How Healthcare SEO Has Changed The Past Decade and What’s Ahead

SEO search engine optimization decadeSearch Engine Optimization (SEO) is the fine-tuning process intended to maximizing the number of visitors who come to your website or landing page. Appealing to Google and the other search engines is a constant challenge.

The goal is for online searches to have your web address on the first page of search results. But the process does not involve creating web pages stuffed with keywords and paid links to other websites with similar content. Here’s a review of some of the ways SEO for healthcare has changed in the past decade.

How has healthcare SEO changed in the last 10 years?

Keywords are still important to the process, but simple words yield simple results. Consumers and patients today are well informed and know to query search engines in order to find the information they want. The point is, their search queries are becoming longer and more detailed. As a result search engines are getting better at identifying user intent and returning more relevant results.

The following examples focus on Google because it is responsible for the lion’s share of all online search queries.

Popularity of content and effectiveness Google’s ranking algorithm—the secret formula that produces organic search results—loves the long-form, original content that resonates with its intended audience. Gone are the days when you could write a quick article and stuff in as many of your keywords as possible. When Google released the Panda Update in 2011, its algorithm became smarter with the ability to see through mediocre, spammy content. Now, Google is looking for the best, most authoritative and original content that is beneficial to the search word or phrase a user enters.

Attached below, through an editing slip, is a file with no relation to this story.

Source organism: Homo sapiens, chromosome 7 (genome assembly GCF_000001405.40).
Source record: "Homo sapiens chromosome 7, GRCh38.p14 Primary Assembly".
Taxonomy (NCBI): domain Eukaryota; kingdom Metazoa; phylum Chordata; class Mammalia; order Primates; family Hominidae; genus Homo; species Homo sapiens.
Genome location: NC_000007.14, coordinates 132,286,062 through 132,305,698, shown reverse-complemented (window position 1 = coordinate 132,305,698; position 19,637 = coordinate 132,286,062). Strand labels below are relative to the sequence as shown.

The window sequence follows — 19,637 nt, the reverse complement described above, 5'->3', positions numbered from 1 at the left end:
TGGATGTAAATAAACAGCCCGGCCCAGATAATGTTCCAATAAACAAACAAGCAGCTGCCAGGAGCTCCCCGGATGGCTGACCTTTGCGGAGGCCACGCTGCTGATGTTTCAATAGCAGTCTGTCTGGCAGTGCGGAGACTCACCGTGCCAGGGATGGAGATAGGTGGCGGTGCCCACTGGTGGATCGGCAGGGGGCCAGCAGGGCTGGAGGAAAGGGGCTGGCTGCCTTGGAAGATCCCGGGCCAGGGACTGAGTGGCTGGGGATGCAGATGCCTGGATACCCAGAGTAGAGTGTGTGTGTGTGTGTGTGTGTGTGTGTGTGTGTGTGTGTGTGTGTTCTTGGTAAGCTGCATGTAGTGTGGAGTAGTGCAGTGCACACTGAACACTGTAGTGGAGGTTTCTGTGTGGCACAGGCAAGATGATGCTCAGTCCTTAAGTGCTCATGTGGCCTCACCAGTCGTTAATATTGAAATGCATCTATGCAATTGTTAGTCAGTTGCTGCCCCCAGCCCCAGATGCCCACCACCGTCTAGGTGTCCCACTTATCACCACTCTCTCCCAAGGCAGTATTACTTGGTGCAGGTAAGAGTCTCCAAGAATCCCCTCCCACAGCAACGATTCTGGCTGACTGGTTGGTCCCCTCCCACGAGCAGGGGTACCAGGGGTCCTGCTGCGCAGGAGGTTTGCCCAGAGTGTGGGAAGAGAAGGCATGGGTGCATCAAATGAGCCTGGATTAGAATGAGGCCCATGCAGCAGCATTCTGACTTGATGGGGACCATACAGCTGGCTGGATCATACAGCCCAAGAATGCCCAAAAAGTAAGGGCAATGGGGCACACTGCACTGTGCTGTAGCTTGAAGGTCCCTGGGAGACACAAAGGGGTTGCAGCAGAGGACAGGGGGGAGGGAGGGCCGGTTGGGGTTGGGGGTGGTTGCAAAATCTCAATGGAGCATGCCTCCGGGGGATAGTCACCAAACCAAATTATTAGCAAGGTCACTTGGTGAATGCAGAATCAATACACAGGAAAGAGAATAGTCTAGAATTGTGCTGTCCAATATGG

Mobile (aka Mobilegeddon) On April 21, 2015, Google changed its ranking algorithm significantly to give preference to mobile-friendly web pages. This forced businesses, hospitals and medical practices to optimize websites and landing pages for mobile in order to maintain their ranking. By rolling out this sweeping change, Google was preparing the world for a mobile-first mentality. In May 2015 Google reported that more searches take place on mobile devices than on computers in 10 countries (including the US and Japan). Further, roughly 34 percent of all online purchases happen on a mobile device. Mobile optimization continues to be an important part of SEO strategies, but soon it will be mandatory in order to compete. By 2019, Venture Beat predicts mobile ads will account for approximately 70 percent of all digital advertising.

SERP Overhauls Chances are you’ve done a Google search today. A search engine results page (SERP) the response page for your query. In the past, Google would highlight paid ads in the first and second search position in yellow to differentiate paid ads from organic results. But click analytics revealed that people were skipping paid ads in favor of organic search results appearing lower on the page. As a result, Google eliminated the right side ads to make the paid ads less visible. Now, they look more like organic search results with a small “Ads” graphic appended to the front of the metadata.

Google also reduced your need to click through to websites by improving their Knowledge Graph. The Knowledge Graph launched in 2012 to deliver succinct, concise answers to search queries. For example, if you were to search for today’s current weather, Google would deliver the information at the top of their search results, ahead of the organic search results. The Knowledge Graph eliminates your need to visit weather.com. That’s great for the user, but for the businesses working diligently for a high organic rank—not so much.